While politicians talk, domestic spying continues

A year after President George W. Bush revealed existence of a secret administration program that spies 24/7 on Americans, the National Security Agency continues to wiretap the phones of U.S. citizens and politicians continue to talk about the need to control the program.

And yet it continues.

Reports Eric Lichtblau of The New York Times:

When President Bush went on national television one Saturday morning last December to acknowledge the existence of a secret wiretapping program outside the courts, the fallout was fierce and immediate.

Mr. Bush’s opponents accused him of breaking the law, with a few even calling for his impeachment. His backers demanded that he be given express legal authority to do what he had done. Law professors talked, civil rights groups sued and a federal judge in Detroit declared the wiretapping program unconstitutional.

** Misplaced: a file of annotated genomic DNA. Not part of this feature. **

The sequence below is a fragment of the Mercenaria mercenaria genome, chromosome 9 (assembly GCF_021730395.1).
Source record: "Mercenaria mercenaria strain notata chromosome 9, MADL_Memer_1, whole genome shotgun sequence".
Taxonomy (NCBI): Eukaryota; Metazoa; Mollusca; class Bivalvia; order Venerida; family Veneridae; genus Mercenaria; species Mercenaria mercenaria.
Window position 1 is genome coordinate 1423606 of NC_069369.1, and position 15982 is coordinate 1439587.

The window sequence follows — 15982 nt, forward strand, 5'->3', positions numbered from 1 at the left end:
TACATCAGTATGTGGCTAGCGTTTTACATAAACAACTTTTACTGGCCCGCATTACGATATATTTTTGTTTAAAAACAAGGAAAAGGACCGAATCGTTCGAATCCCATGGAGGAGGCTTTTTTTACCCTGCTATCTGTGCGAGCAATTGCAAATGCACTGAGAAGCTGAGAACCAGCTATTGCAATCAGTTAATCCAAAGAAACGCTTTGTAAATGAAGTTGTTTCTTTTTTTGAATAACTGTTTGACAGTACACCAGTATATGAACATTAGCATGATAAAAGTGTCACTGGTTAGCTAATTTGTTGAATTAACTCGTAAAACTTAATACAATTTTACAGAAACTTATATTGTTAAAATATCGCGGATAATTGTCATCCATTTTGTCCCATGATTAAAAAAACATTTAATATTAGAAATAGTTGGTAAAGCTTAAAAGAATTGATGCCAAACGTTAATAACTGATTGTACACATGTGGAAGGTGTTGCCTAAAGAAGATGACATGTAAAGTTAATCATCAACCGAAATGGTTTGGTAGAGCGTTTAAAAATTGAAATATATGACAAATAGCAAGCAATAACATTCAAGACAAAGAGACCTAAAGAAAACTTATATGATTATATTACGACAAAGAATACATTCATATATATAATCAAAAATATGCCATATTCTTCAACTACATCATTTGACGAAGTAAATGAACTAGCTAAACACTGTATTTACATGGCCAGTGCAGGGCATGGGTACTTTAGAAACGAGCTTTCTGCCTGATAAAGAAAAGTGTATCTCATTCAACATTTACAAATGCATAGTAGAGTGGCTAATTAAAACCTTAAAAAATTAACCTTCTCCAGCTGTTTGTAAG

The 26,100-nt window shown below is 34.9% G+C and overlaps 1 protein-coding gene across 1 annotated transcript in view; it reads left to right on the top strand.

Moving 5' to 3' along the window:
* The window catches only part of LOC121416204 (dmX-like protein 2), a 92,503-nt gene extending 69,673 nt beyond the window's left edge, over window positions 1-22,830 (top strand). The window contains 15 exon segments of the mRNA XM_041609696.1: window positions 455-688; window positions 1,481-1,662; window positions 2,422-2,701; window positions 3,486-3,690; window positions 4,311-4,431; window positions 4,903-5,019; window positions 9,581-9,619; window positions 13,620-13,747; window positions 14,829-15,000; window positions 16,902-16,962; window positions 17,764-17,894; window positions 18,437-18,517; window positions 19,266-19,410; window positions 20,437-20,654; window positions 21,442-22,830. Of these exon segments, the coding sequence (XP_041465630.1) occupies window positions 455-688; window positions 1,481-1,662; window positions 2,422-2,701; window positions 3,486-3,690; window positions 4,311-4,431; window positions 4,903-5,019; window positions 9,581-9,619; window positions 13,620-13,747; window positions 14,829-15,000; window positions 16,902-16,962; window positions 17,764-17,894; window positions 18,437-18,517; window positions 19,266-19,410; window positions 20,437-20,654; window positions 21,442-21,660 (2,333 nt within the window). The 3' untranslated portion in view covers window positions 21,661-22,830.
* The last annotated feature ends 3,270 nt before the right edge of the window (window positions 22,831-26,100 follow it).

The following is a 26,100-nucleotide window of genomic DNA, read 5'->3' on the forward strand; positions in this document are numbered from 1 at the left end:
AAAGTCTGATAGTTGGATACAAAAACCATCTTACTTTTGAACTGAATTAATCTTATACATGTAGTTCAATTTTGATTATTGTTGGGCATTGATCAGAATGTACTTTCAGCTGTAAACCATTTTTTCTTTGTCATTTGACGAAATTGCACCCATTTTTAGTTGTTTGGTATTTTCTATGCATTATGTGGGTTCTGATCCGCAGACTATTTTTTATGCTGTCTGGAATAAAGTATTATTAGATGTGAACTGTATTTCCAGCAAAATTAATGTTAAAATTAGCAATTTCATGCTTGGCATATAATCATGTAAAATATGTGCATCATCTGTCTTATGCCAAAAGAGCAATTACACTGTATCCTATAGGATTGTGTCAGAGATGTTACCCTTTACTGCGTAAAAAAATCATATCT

But as Democrats prepare to take over on Capitol Hill, not much has really changed. For all the sound and fury in the last year, the National Security Agency’s wiretapping program continues uninterrupted, with no definitive action by either Congress or the courts on what, if anything, to do about it, and little chance of a breakthrough in the lame-duck Congress.

While the Democrats have vowed to press for more facts about the operation, they are of mixed minds about additional steps.

Some favor an aggressive strategy that would brand the program illegal and move to ban it even as the courts consider its legality. Others are more cautious, emphasizing the rule of law but not giving Republicans the chance to accuse them of depriving the government of important anti-terrorism tools.

Representative Nancy Pelosi of California, who will take over as House speaker in January, favors an investigation to determine how the security agency’s program actually operated and what its legal framework is under the Foreign Intelligence Surveillance Act of 1978, a senior aide to Ms. Pelosi said. Administration officials said they were concerned they could have to shut down a program they deemed vital to national security.